Navigation Links
DCIS patients who get invasive breast cancer have higher mortality

Women with ductal carcinoma in situDCISwho later develop invasive breast cancer in the same breast are at higher risk of dying from breast cancer than those who do not develop invasive disease, according to a study published online March 11 in the Journal of the National Cancer Institute.

Retrospective studies of women with DCIS have compared breast conserving surgery (lumpectomy) to mastectomy and found that survival rates are similar. However, women who have lumpectomy alone, without further treatment, are at higher risk of developing invasive breast cancer in the same breast. Whether women who develop invasive breast tumors after DCIS are also at higher risk of dying of breast cancer has not been clear.

To explore this question as well as the long-term effects of treatments aimed at avoiding invasive recurrence after lumpectomy, Irene Wapnir, M.D., of Stanford University School of Medicine, and James Dignam, PhD of University of Chicago looked at the long-term outcomes of patients with localized DCIS who took part in two large randomized trials, both carried out by the National Surgical Adjuvant Breast and Bowel Project (NSABP). The B-17 trial compared lumpectomy alone to lumpectomy plus radiation therapy in women with DCIS. The B-24 trial compared lumpectomy plus radiation in combination with either tamoxifen or placebo.

Wapnir and colleagues analyzed data on outcomes in both trials after 15 years, including overall and breast cancer-specific survival and survival after development of invasive breast cancer in the same, or ipsilateral, breast.

They found that the development of invasive ipsilateral breast cancer was associated with death rates that were statistically significantly higher than those in women who did not develop an invasive ipsilateral breast cancer. Recurrence of DCIS was not associated with higher mortality. Radiation treatment after lumpectomy reduced the risk of ipsilateral invasive breast cancer compared to lumpectomy alone, and treatment with radiation and tamoxifen reduced the risk compared to radiation only. The reductions in risk were statistically significant.

Among all patients in the trials, the 15-year cumulative incidence of death from breast cancer was 4.7% or less for all treatment groups. Some of these events could be attributed to new invasive contralateral breast cancers.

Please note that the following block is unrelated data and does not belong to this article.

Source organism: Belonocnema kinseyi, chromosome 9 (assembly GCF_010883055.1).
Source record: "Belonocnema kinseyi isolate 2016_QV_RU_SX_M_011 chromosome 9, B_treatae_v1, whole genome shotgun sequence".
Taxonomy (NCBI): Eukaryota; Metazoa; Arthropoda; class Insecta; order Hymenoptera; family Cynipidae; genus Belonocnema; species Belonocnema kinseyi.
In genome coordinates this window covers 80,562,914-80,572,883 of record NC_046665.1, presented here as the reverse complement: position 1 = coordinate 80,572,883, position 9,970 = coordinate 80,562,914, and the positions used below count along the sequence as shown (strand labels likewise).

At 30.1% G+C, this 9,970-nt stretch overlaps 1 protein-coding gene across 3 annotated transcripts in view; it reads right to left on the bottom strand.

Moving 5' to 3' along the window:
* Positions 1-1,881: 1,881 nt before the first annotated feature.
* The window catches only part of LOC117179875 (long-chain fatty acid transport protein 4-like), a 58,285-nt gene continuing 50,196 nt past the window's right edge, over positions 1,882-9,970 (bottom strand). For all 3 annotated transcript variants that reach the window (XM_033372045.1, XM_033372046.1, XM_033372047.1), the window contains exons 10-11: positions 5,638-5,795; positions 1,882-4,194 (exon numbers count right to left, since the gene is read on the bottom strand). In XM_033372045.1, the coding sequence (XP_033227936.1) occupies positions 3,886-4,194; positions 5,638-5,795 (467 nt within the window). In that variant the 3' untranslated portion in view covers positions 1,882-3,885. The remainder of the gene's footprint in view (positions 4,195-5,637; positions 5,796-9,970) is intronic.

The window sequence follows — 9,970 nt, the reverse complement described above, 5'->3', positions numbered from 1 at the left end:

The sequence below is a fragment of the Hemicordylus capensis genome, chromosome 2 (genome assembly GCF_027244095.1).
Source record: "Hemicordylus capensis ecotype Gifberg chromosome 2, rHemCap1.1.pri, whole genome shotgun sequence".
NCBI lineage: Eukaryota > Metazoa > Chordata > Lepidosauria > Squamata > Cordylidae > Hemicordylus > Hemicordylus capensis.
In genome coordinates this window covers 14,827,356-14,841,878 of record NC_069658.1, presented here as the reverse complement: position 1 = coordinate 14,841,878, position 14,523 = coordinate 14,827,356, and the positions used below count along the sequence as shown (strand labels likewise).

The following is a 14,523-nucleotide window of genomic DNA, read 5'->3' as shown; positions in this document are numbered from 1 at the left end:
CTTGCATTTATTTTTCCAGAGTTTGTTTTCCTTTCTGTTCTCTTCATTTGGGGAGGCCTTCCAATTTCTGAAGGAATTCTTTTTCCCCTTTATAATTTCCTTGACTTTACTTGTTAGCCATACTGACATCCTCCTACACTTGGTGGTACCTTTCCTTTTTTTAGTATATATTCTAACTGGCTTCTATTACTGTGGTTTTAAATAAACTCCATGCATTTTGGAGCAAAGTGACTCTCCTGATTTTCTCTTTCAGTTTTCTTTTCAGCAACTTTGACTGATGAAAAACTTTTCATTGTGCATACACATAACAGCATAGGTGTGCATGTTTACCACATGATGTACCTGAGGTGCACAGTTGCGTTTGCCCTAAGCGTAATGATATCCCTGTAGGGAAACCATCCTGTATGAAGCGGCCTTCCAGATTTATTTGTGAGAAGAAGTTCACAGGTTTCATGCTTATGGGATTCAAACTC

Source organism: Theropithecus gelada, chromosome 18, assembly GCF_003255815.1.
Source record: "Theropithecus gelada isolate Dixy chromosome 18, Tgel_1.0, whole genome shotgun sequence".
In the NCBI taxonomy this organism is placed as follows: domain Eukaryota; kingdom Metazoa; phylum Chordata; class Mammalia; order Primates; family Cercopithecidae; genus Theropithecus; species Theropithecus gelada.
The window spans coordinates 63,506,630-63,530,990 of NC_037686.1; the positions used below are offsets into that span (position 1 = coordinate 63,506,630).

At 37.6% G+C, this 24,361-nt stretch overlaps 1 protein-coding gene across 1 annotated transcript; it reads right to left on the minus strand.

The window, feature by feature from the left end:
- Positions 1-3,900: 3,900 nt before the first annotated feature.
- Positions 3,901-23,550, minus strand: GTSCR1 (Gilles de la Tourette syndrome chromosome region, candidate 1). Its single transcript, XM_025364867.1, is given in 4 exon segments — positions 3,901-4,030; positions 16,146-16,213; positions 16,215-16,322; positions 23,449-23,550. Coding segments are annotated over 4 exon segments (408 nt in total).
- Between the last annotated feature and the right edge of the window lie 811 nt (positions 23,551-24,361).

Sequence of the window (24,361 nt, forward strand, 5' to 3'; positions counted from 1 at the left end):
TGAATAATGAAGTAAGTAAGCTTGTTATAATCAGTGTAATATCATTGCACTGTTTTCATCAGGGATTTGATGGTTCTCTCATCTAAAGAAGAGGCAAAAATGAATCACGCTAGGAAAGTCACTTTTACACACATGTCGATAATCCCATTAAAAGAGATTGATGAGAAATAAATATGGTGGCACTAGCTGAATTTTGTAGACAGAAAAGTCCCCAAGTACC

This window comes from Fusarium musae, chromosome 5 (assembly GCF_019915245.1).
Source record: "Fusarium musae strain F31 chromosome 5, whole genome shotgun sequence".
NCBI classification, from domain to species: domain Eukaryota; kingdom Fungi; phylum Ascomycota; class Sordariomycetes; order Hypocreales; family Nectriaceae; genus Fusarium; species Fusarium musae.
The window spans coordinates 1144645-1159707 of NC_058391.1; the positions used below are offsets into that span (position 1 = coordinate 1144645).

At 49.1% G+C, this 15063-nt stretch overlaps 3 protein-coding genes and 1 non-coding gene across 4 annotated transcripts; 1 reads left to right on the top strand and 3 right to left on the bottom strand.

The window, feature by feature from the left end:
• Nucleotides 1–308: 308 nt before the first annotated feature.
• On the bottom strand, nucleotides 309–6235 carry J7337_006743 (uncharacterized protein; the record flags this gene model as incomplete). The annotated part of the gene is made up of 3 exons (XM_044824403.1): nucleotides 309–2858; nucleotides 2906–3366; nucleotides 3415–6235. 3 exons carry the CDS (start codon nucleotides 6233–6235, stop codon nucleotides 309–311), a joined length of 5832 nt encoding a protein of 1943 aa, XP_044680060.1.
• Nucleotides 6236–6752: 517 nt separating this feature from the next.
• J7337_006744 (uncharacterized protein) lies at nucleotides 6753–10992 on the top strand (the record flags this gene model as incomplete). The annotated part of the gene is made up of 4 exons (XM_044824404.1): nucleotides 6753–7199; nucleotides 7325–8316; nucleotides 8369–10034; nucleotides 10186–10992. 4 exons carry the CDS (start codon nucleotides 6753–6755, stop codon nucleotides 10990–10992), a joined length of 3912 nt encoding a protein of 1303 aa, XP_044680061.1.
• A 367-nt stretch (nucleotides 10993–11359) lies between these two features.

The authors conclude that, regardless of treatment, women with DCIS have an excellent overall prognosis "despite persistent risks of breast cancer in the same or contralateral breast." They note that three other NSABP trials now in progress will provide more information on other treatment options following lumpectomy.


Contact: Caroline McNeil
Journal of the National Cancer Institute

Related medicine news :

1. 70 percent of prostate cancer patients on ADT gain significant weight in first year
2. Research suggests HIV-infected patients at higher risk for bone fractures
3. Hopkins Childrens study finds some patients with cerebral palsy have asymmetric pelvic bones
4. Study: Homeless patients cost $2,500 more than the average patient for each hospital stay
5. Family Involvement Helps Stroke Patients With Rehab
6. University of Michigan Cardiovascular Center studies new treatment for high-risk aortic patients
7. Abnormal neural activity recorded from the deep brain of Parkinsons disease and dystonia patients
8. Hospitals Urged to Check for Depression Before Discharging Heart Patients
9. Epilepsy-linked memory losss worries more patients than doctors
10. Cancer in HIV-positive patients
11. HBV infection decreases risk of liver metastasis in colorectal cancer patients
Post Your Comments:
(Date:11/25/2015)... ... November 25, 2015 , ... “While riding the bus, I ... Bronx, N.Y. “I thought there had to be a convenient and comfortable way to ... The PROTECTOR enables disabled individuals to safely travel during cold or inclement weather. In ...
(Date:11/25/2015)... , ... November 25, 2015 , ... ... (PHA) announces the nation’s Periwinkle Pioneers, individuals and groups responsible for advancing care ... disease. The Periwinkle Pioneers, nominated by the public, will receive special recognition throughout ...
(Date:11/25/2015)... ... November 25, 2015 , ... ... philanthropic seniors, is resulting in a way for homeless people to have a ... have launched a new initiative whereby they are repurposing plastic bags into sleeping ...
(Date:11/25/2015)... ... November 25, 2015 , ... Since its launch in 2012, ... adult stem cell therapies to patients with chronic degenerative medical conditions. Now, the ... Registered Trademark (RTM). , Organizations are required to hold a registered trademark in ...
(Date:11/24/2015)... ... November 25, 2015 , ... Genesis Chiropractic Software ... software creates an agreement between the practice owner and the patient that automatically ... notification, and projections. Click here to learn more. , ...
Breaking Medicine News(10 mins):
(Date:11/24/2015)... FRANCISCO , Nov. 24, 2015  Thanks to ... Dignity Health St. Mary,s Medical Center,s Sister Diane Grassilli ... breast imaging capabilities in San Francisco ... an anonymous friend, stepped forward with a gift of ... for Breast Digital Mammography with Tomosynthesis and Whole Breast ...
(Date:11/24/2015)... Colo. , Nov. 24, 2015  Array ... that its Chief Executive Officer, Ron Squarer ... Healthcare Conference in New York.  The public is ... webcast on the Array BioPharma website.Event:Piper Jaffray Annual ... , Wednesday, December 2, 2015Time:1:30 p.m. Eastern Time ...
(Date:11/24/2015)... HOUSTON, TX and VANCOUVER, Nov. 24, 2015 /PRNewswire/ ... EPI; NASDAQ: EPIX ) announced today that the ... clinical study of EPI-506 as a treatment for metastatic ... States and Canada.  --> ... --> In the Phase 1/2 clinical trial, ...
Breaking Medicine Technology: